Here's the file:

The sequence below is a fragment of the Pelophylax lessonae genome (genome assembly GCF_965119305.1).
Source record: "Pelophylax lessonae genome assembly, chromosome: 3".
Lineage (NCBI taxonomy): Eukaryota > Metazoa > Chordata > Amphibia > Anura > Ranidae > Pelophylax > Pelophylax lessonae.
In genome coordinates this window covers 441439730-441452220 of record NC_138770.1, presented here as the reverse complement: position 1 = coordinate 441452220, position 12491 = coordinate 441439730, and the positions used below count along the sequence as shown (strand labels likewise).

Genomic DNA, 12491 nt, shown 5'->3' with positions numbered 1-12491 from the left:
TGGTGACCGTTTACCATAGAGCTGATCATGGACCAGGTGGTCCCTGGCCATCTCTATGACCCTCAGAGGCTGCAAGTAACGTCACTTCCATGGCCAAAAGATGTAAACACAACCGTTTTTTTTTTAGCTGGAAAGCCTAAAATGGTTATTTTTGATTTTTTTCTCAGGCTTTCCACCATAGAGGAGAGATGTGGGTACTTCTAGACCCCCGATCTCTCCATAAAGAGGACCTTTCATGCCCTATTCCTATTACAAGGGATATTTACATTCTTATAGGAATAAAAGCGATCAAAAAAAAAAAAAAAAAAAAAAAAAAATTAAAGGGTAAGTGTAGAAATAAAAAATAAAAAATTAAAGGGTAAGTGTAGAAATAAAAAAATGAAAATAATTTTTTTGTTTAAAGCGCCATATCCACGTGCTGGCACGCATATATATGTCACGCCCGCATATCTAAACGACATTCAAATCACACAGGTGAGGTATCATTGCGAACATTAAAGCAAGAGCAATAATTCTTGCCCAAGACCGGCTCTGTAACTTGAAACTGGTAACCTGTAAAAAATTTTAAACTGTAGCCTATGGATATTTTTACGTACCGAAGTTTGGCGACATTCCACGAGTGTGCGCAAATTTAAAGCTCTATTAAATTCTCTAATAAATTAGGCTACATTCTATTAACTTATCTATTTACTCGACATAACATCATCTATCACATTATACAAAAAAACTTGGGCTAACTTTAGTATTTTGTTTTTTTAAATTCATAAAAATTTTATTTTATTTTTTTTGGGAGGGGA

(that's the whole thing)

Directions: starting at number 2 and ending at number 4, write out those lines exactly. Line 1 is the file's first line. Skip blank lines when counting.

Source record: "Pelophylax lessonae genome assembly, chromosome: 3".
Lineage (NCBI taxonomy): Eukaryota > Metazoa > Chordata > Amphibia > Anura > Ranidae > Pelophylax > Pelophylax lessonae.
In genome coordinates this window covers 441439730-441452220 of record NC_138770.1, presented here as the reverse complement: position 1 = coordinate 441452220, position 12491 = coordinate 441439730, and the positions used below count along the sequence as shown (strand labels likewise).